This Honda CB500 Four Tribute Has Just The Right Amount Of Modernity
This build is tribute to the legendary CB Fours that Honda built during the 1970s (the first of which, the Honda CB 750 Four, was shown to the world in 1969). It was a significant range of bikes in the history of motorcycling, as it led the shift away from two-cylinder Brits and their “Parkinson’s effect,” as well as another option for those fed up with the electrical nightmares that characterized so many otherwise great Italian offerings. In short, the CB Fours transformed the riding experience to one of a comprehensively high quality compared to the market at large. To many, these were the first superbikes, and the originals have their place in any collection of important historical bikes. Some will tell you for instance that the CB 750 Four is the most important two-wheeled machine of the 20th century.
That’s the big one, the fastest of the line, the most iconic, the list goes on—it’s the one to get if you have the space for just one of the Fours. We are fans of the 750 for the same reasons that any moto enthusiast is, but in our basement we had another Four waiting to be restored. The CB 500 Four is sort of like the little sister to the big 750, and seeing as ours was far from its original glory, we decided to take it to a new level over the course of its resurrection. In every custom build we do, we honor the period aesthetics while more or less overhauling the technical aspects of the bike—you know, mechanical improvements to the brakes, handling, reliability, etc. This was no different in that regard.
In the case of our Honda CB 500 Four, the overall identity is still there (we’ve built a four-to-four exhaust system like the original, retained the spoked wheels, kept the fairings off, left the original tank and side panels alone, etc.), but we’ve also added a few touches of modernity like the taillights. However, in terms of the mechanical bits, almost everything is new in some form or another. We did a complete engine rebuild using only original Honda parts, and though we’ve changed the intake system to one with foam pod filters, the carbs are the originals as well. That’s where it stops though, because the rest of the bike is a bespoke build. The exhaust was built entirely from scratch, and we’ve reworked them to produce a smooth sound rather than one of outright aggression that so many vintage-modern builds opt for. The goal for us was to amplify the original notes of the CB 500, not make it sound like everything else out there.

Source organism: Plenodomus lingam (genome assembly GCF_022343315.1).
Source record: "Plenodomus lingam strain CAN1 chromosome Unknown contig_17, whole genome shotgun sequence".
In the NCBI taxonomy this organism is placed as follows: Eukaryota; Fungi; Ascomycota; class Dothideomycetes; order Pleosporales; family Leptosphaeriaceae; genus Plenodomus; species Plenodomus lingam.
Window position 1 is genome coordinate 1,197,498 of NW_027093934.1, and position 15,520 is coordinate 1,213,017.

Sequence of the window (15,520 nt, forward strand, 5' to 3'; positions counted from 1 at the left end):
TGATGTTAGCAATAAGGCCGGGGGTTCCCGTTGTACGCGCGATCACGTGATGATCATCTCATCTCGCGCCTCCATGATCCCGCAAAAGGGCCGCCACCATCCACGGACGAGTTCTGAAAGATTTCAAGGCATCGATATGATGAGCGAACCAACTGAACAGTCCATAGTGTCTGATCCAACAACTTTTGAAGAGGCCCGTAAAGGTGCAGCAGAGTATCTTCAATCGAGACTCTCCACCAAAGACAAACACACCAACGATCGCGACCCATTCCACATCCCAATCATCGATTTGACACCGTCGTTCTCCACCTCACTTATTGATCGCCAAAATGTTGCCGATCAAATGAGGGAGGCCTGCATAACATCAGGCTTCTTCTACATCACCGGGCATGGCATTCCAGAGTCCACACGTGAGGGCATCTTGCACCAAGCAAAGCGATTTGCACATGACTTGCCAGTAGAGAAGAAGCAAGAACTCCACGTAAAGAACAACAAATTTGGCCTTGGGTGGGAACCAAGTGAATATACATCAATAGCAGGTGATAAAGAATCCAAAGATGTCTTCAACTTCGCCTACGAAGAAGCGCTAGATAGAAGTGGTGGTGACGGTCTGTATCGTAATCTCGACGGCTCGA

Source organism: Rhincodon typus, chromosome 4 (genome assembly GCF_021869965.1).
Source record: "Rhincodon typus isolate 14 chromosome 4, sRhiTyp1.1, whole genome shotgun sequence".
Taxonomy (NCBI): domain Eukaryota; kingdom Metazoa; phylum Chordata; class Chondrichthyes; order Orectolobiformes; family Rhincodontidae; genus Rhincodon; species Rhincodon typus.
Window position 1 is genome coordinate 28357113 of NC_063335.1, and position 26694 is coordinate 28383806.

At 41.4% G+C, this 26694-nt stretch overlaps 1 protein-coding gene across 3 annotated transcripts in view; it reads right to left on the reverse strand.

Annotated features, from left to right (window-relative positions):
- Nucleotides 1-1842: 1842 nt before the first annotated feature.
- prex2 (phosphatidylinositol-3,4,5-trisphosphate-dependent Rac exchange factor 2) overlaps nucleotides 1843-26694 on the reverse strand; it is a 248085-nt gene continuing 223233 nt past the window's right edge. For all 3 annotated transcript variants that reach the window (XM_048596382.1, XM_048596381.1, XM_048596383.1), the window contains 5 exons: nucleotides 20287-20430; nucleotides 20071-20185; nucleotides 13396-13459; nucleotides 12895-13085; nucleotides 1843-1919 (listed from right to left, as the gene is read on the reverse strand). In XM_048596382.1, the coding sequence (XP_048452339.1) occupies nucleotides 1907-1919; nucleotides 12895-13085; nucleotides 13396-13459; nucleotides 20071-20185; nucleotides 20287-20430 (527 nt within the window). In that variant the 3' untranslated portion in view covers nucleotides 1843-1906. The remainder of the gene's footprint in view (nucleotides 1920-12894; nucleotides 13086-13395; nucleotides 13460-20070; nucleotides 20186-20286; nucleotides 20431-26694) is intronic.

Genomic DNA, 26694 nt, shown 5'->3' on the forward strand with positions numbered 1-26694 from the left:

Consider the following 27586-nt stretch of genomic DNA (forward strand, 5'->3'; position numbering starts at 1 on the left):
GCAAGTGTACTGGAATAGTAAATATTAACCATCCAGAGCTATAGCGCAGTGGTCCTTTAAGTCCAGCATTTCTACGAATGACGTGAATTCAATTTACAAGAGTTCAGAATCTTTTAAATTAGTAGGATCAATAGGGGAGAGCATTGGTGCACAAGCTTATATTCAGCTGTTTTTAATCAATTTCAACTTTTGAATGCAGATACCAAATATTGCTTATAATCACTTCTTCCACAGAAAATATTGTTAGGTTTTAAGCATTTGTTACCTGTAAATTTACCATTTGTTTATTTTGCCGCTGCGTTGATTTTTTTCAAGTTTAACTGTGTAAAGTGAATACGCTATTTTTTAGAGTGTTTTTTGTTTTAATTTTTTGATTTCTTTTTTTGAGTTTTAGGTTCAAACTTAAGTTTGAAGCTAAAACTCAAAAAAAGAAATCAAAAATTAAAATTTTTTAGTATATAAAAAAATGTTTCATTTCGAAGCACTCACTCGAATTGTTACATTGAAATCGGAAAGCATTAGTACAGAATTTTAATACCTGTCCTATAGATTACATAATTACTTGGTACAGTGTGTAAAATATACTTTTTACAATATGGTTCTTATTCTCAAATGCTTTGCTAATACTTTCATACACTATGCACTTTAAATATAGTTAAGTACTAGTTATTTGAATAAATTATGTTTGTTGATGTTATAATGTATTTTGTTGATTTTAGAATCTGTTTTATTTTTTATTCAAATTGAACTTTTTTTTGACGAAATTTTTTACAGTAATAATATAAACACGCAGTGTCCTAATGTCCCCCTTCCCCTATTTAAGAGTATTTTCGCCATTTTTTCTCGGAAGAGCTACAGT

All the electrics were removed from the bike upon the start of the restoration, and we’ve since fitted new wiring throughout, as well as upgrading the rest of the system for modern reliability: coils, relays, lights, instruments, all new. Up front we went with a 7” headlight, and in the rear we’ve fitted a pair of lights that function as taillight, stop lights, and indicators. Behind the big classic headlight we’ve fitted a Chronoclassic speedometer inside our custom-built bracket.
In terms of the ride itself, we’ve fitted rearsets and clip-ons to give it a sportier riding position than before, and we’ve set up the seating configuration with the rear fender such that the bike is now a single-seater. Handling-wise, the bike moves with confidence, planted and willing to be thrown into deep angles if one wishes, though with the larger tires and wheels it now wears, there is a bit of lost “lightness” in the way the bike reacts to steering inputs. Overall though, we much prefer the modern suspension and tires.
Speaking of the suspension, the front end is borrowed from a 2002 Yamaha R1, and the rear shock is sourced from another quick Yamaha, an FZR 400 R from the ‘90s that also donated its aluminum swingarm to our Honda (the frame of which was rebuilt to fit the single rear shock and the FZR swingarm). Brake calipers are also from an R1, with floating discs up front. We love the idea of recycling these high-performance parts, cleaning them up, and giving them a renewed life on a bike that’s also been through a restoration of its own. The rims are polished, the spokes are stainless, and the gold-colored hubs work nicely with the vintage metallic theme of the wheels. The colors used in the metals and the overall paint job on the bike is an homage to the original looks. When we’d first exhibited this bike to other enthusiasts, the reactions were really good, with the majority of people telling us the impression they got was one of looking at an original CB Four—what do you think?